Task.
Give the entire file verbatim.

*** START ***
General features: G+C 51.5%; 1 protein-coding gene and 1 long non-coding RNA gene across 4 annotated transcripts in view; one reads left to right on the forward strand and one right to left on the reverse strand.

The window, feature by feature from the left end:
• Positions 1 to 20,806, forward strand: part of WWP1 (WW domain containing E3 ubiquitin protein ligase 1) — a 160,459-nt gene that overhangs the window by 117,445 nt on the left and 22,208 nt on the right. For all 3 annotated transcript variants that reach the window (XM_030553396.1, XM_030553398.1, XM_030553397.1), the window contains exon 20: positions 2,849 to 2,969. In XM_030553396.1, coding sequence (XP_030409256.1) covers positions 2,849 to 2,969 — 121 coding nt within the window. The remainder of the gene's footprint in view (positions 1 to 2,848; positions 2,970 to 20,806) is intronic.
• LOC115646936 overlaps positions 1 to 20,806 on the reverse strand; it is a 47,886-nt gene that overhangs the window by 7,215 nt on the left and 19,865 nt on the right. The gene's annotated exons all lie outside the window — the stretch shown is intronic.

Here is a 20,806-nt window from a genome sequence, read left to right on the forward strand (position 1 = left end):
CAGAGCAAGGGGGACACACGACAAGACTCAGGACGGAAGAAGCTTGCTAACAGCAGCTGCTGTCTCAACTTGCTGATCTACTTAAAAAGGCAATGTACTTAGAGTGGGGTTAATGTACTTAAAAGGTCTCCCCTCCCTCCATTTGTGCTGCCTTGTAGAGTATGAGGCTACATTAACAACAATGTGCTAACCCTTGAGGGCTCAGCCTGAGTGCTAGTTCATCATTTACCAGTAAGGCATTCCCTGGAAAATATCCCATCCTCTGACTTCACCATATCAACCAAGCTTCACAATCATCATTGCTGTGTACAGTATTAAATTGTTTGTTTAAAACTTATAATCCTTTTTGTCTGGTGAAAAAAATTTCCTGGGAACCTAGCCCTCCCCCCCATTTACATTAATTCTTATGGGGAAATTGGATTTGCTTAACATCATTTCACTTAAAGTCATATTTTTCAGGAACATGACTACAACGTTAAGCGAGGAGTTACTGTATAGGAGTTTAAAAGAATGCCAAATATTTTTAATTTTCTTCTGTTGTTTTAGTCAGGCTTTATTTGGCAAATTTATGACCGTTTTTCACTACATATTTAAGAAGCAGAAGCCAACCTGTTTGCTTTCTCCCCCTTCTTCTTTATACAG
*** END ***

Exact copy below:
General features: G+C 51.5%; 1 protein-coding gene and 1 long non-coding RNA gene across 4 annotated transcripts in view; one reads left to right on the forward strand and one right to left on the reverse strand.

The window, feature by feature from the left end:
• Positions 1 to 20,806, forward strand: part of WWP1 (WW domain containing E3 ubiquitin protein ligase 1) — a 160,459-nt gene that overhangs the window by 117,445 nt on the left and 22,208 nt on the right. For all 3 annotated transcript variants that reach the window (XM_030553396.1, XM_030553398.1, XM_030553397.1), the window contains exon 20: positions 2,849 to 2,969. In XM_030553396.1, coding sequence (XP_030409256.1) covers positions 2,849 to 2,969 — 121 coding nt within the window. The remainder of the gene's footprint in view (positions 1 to 2,848; positions 2,970 to 20,806) is intronic.
• LOC115646936 overlaps positions 1 to 20,806 on the reverse strand; it is a 47,886-nt gene that overhangs the window by 7,215 nt on the left and 19,865 nt on the right. The gene's annotated exons all lie outside the window — the stretch shown is intronic.

Here is a 20,806-nt window from a genome sequence, read left to right on the forward strand (position 1 = left end):
CAGAGCAAGGGGGACACACGACAAGACTCAGGACGGAAGAAGCTTGCTAACAGCAGCTGCTGTCTCAACTTGCTGATCTACTTAAAAAGGCAATGTACTTAGAGTGGGGTTAATGTACTTAAAAGGTCTCCCCTCCCTCCATTTGTGCTGCCTTGTAGAGTATGAGGCTACATTAACAACAATGTGCTAACCCTTGAGGGCTCAGCCTGAGTGCTAGTTCATCATTTACCAGTAAGGCATTCCCTGGAAAATATCCCATCCTCTGACTTCACCATATCAACCAAGCTTCACAATCATCATTGCTGTGTACAGTATTAAATTGTTTGTTTAAAACTTATAATCCTTTTTGTCTGGTGAAAAAAATTTCCTGGGAACCTAGCCCTCCCCCCCATTTACATTAATTCTTATGGGGAAATTGGATTTGCTTAACATCATTTCACTTAAAGTCATATTTTTCAGGAACATGACTACAACGTTAAGCGAGGAGTTACTGTATAGGAGTTTAAAAGAATGCCAAATATTTTTAATTTTCTTCTGTTGTTTTAGTCAGGCTTTATTTGGCAAATTTATGACCGTTTTTCACTACATATTTAAGAAGCAGAAGCCAACCTGTTTGCTTTCTCCCCCTTCTTCTTTATACAG